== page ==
Canadians can get high on their own supply thanks to marijuana legalization in the country, which starts today. The motivation for making marijuana illegal in Canada is arguably based on classism and racism. Indeed, the entire war on drugs has destroyed so many lives and it’s time for us to change our approach to drugs from a criminal issues to a health issue. Canada might be setting the stage for that switch; since a serious benefit is that people who were charged for pot should have the charges repealed this week.
Now go relax by enjoying some pot in a reasonable fashion.
The prime minister has argued that Canada’s nearly century-old laws criminalising use of the drug have been ineffective, given that Canadians are still among the world’s heaviest users.
Government officials told reporters on Tuesday that they are currently considering a fast-track process to allow people who have been convicted of possession to apply for legal pardons. There are currently some 500,000 Canadians with existing criminal records for possession.
Marijuana has been recently decriminalized in a few states in the USA, and based off of data from California the overall rate of youth arrests will drop dramatically. This is good news because now so many young lives won’t be destroyed for participating in using a drug that has negligible health effects (way less than alcohol) and is an insanely costly law to enforce. In Canada, the majority of Canadians encourage decriminalization for similar reasons.
The San Francisco-based Center on Juvenile & Criminal Justice (CJCJ) recently released a policy briefing with an analysis of arrest data collected by the California Department of Justice’s Criminal Justice Statistics Center. The briefing, “California Youth Crime Plunges to All-Time Low,” identifies a new state marijuana decriminalization law that applies to juveniles, not just adults, as the driving force behind the plummeting arrest totals.
After the new pot law went into effect in January 2011, simple marijuana possession arrests of California juveniles fell from 14,991 in 2010 to 5,831 in 2011, a 61 percent difference, the report by CJCJ senior research fellow Mike Males found.
Medical marijuana is nothing new, in fact it is legal in many places already. What is new is that the active ingredient in marijuana that gets people high has been shown to attack cancer cells that modern science cannot eliminate!
Investigators at Complutense University in Spain assessed the anti-tumor activity of the cannabinoids THC and CBD (cannabidiol) in glioma xenografts (tissue grafts).
Authors reported that the administration of THC in combination with TMZ (the benchmark agent for the management of glioblastoma) “enhanced autophagy” (programmed cell death) in malignant tissue. The combined administration of THC, CBD, and TMZ “remarkably reduce[d] the growth of glioma xenografts … [and] produced a strong antitumoral action in both TMZ-sensitive and TMZ-resistant tumors.”
They concluded, “Altogether, our findings support that the combined administration of TMZ and cannabinoids could be therapeutically exploited for the management of GBM (gliobastoma multiforme).”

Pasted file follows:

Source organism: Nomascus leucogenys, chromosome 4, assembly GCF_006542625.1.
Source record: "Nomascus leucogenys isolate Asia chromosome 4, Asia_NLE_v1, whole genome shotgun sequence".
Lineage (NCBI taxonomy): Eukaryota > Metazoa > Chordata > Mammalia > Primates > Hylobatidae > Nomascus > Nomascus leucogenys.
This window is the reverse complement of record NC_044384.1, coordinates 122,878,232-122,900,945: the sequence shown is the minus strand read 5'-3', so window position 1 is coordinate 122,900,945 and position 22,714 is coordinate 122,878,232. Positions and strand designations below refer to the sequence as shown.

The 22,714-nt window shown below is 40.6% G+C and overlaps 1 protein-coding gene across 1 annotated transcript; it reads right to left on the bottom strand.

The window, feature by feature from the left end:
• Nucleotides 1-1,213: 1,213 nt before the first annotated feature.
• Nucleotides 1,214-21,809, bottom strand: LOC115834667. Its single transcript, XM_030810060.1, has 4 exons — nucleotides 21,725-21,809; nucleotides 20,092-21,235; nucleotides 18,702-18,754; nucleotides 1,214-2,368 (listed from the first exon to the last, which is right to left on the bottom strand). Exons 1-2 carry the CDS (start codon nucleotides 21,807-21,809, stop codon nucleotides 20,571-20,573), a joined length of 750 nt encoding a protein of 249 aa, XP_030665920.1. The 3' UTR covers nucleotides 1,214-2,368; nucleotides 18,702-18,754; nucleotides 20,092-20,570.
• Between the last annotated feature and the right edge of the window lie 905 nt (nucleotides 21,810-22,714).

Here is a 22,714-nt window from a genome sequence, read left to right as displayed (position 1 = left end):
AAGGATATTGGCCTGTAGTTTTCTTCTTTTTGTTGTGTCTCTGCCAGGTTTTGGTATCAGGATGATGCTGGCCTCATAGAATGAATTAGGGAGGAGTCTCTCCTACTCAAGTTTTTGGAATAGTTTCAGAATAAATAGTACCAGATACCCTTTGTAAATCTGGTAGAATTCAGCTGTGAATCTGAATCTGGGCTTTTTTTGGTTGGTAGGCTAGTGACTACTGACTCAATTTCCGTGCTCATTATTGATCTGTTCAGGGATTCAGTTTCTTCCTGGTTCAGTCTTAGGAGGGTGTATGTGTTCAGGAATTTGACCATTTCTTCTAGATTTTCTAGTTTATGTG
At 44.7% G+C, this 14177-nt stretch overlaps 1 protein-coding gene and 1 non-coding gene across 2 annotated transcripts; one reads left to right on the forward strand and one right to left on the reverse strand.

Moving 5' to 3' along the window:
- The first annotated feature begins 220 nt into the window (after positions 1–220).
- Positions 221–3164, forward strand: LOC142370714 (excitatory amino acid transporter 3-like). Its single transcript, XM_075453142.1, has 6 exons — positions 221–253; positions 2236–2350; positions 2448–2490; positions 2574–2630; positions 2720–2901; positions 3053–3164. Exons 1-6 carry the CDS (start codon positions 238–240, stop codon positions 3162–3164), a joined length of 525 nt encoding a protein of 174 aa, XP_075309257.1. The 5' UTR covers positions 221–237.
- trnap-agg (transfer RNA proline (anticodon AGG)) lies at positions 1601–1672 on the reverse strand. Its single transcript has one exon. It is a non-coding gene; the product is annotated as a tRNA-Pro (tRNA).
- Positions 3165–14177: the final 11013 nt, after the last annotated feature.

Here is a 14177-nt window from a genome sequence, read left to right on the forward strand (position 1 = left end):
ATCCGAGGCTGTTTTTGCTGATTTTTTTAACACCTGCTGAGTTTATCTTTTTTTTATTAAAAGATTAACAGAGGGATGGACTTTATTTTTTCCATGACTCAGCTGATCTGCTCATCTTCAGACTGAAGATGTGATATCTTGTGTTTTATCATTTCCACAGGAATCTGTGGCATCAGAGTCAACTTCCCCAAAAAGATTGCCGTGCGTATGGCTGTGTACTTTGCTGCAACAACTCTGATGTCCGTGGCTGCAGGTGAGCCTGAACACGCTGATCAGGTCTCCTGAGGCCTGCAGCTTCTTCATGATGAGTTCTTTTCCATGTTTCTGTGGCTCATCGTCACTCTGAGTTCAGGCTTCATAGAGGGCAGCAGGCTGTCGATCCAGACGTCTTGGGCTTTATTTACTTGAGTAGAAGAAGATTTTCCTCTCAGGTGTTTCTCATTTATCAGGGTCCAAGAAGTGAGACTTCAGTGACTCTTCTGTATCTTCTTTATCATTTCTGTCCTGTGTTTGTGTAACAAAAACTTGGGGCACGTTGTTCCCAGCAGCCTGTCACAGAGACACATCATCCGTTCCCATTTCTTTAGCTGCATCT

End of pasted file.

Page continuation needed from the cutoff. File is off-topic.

A 2006 pilot study published in the British Journal of Cancer reported that the intratumoral administration of THC was associated with reduced tumor cell proliferation in two of nine human subjects with GBM, which is highly resistant to conventional anti-cancer treatments.
Smoking marijuana can make life better for those who suffer from chronic neuropathic pain. This new research from McGill University shows that even small amounts of THC can make a noted difference in chronic pain levels. The article also shows how difficult it is to do research on marijuana in today’s political climate, so good on the researchers for sticking to their science!
The finding comes from what researchers in Montreal believe to be the first outpatient clinical trial of smoked cannabis, involving 21 people with chronic neuropathic pain.
The results, which included improvements in mood and sleep, were published Monday in the Canadian Medical Association Journal.
“Even with this kind of fixed dosing and limited exposure, we were able to show in a blinded fashion that the patients did obtain some analgesia, improvements in sleep quality and on one of the subscales of the quality-of-life measure, we found that the anxiety was mildly improved as well,” Ware said.
“This may help in developing policy, or improving policy, or improving doctors’ willingness to consider this as an approach when all else has failed.”
Side-effects — the euphoria associated with smoking pot — were “very, very rare,” Ware said.
“I think because the doses we used were very low,” he explained.
A new drug derived from marijuana is now available to Canadians, but you don’t actually get high from it. Sativex is a drug that uses part of the marijuana plant that has no psychoactive effects to relive pain – relatively, this can be like getting high. The U.K. has already approved drugs based off of marijuana which means Canada isn’t the first nation to do this.
Gordon said Sativex, which is primarily composed of THC and cannabidiol – a non-psychoactive cannabinoid – hasn’t produced any adverse side-effects in patients, something other pain medications, particularly opioids, can’t claim.
She said patients who react negatively to other medications shouldn’t have to suffer because of their sensitivity.
“Any extra tool in that tool kit to allow for increased comfort is welcome,” she said.